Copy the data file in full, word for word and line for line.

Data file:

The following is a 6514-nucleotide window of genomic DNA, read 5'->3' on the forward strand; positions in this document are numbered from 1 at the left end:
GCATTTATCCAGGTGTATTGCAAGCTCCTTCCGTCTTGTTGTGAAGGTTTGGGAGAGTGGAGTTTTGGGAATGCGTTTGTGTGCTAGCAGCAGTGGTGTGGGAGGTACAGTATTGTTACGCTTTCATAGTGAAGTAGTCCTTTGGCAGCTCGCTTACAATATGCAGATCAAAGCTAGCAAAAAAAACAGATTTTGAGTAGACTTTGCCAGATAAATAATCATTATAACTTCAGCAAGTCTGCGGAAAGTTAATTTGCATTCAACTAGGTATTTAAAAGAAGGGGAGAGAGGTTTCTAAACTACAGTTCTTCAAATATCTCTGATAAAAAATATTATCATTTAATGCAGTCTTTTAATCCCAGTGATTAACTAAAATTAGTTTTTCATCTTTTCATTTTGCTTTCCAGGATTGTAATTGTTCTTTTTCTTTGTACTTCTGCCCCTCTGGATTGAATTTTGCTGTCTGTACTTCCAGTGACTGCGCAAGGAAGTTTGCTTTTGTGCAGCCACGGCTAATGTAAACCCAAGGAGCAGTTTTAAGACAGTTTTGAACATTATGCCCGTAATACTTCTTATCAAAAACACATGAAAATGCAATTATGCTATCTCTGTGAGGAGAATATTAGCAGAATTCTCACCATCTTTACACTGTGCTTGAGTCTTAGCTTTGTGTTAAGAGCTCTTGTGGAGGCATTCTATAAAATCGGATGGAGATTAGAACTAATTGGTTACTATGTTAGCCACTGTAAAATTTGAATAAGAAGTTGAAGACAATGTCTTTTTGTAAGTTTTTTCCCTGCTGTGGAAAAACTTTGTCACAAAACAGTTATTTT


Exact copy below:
The following is a 6514-nucleotide window of genomic DNA, read 5'->3' on the forward strand; positions in this document are numbered from 1 at the left end:
GCATTTATCCAGGTGTATTGCAAGCTCCTTCCGTCTTGTTGTGAAGGTTTGGGAGAGTGGAGTTTTGGGAATGCGTTTGTGTGCTAGCAGCAGTGGTGTGGGAGGTACAGTATTGTTACGCTTTCATAGTGAAGTAGTCCTTTGGCAGCTCGCTTACAATATGCAGATCAAAGCTAGCAAAAAAAACAGATTTTGAGTAGACTTTGCCAGATAAATAATCATTATAACTTCAGCAAGTCTGCGGAAAGTTAATTTGCATTCAACTAGGTATTTAAAAGAAGGGGAGAGAGGTTTCTAAACTACAGTTCTTCAAATATCTCTGATAAAAAATATTATCATTTAATGCAGTCTTTTAATCCCAGTGATTAACTAAAATTAGTTTTTCATCTTTTCATTTTGCTTTCCAGGATTGTAATTGTTCTTTTTCTTTGTACTTCTGCCCCTCTGGATTGAATTTTGCTGTCTGTACTTCCAGTGACTGCGCAAGGAAGTTTGCTTTTGTGCAGCCACGGCTAATGTAAACCCAAGGAGCAGTTTTAAGACAGTTTTGAACATTATGCCCGTAATACTTCTTATCAAAAACACATGAAAATGCAATTATGCTATCTCTGTGAGGAGAATATTAGCAGAATTCTCACCATCTTTACACTGTGCTTGAGTCTTAGCTTTGTGTTAAGAGCTCTTGTGGAGGCATTCTATAAAATCGGATGGAGATTAGAACTAATTGGTTACTATGTTAGCCACTGTAAAATTTGAATAAGAAGTTGAAGACAATGTCTTTTTGTAAGTTTTTTCCCTGCTGTGGAAAAACTTTGTCACAAAACAGTTATTTT